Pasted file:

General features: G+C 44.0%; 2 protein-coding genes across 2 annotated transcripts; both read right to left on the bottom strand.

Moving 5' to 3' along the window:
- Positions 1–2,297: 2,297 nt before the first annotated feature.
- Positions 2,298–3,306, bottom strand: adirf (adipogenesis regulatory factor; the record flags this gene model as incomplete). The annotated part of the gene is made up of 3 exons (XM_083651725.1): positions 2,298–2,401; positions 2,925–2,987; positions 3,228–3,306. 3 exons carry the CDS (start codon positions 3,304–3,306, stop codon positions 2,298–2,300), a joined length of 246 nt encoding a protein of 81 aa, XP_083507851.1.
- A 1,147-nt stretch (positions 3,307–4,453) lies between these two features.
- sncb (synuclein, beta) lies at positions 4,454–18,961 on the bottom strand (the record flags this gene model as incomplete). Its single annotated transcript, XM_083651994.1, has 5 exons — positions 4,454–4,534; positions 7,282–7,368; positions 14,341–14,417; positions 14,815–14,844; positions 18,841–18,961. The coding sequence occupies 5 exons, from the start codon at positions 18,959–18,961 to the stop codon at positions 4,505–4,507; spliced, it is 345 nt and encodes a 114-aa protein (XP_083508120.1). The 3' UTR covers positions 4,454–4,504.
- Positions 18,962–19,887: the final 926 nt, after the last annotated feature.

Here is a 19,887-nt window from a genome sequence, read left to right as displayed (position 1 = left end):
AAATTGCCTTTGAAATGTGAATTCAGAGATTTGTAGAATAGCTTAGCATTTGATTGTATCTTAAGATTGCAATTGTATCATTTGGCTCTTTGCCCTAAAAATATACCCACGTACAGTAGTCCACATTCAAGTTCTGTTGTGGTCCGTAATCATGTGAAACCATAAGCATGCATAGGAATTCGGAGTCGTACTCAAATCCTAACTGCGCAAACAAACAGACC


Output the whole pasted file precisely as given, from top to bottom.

General features: G+C 44.0%; 2 protein-coding genes across 2 annotated transcripts; both read right to left on the bottom strand.

Moving 5' to 3' along the window:
- Positions 1–2,297: 2,297 nt before the first annotated feature.
- Positions 2,298–3,306, bottom strand: adirf (adipogenesis regulatory factor; the record flags this gene model as incomplete). The annotated part of the gene is made up of 3 exons (XM_083651725.1): positions 2,298–2,401; positions 2,925–2,987; positions 3,228–3,306. 3 exons carry the CDS (start codon positions 3,304–3,306, stop codon positions 2,298–2,300), a joined length of 246 nt encoding a protein of 81 aa, XP_083507851.1.
- A 1,147-nt stretch (positions 3,307–4,453) lies between these two features.
- sncb (synuclein, beta) lies at positions 4,454–18,961 on the bottom strand (the record flags this gene model as incomplete). Its single annotated transcript, XM_083651994.1, has 5 exons — positions 4,454–4,534; positions 7,282–7,368; positions 14,341–14,417; positions 14,815–14,844; positions 18,841–18,961. The coding sequence occupies 5 exons, from the start codon at positions 18,959–18,961 to the stop codon at positions 4,505–4,507; spliced, it is 345 nt and encodes a 114-aa protein (XP_083508120.1). The 3' UTR covers positions 4,454–4,504.
- Positions 18,962–19,887: the final 926 nt, after the last annotated feature.

Here is a 19,887-nt window from a genome sequence, read left to right as displayed (position 1 = left end):
AAATTGCCTTTGAAATGTGAATTCAGAGATTTGTAGAATAGCTTAGCATTTGATTGTATCTTAAGATTGCAATTGTATCATTTGGCTCTTTGCCCTAAAAATATACCCACGTACAGTAGTCCACATTCAAGTTCTGTTGTGGTCCGTAATCATGTGAAACCATAAGCATGCATAGGAATTCGGAGTCGTACTCAAATCCTAACTGCGCAAACAAACAGACC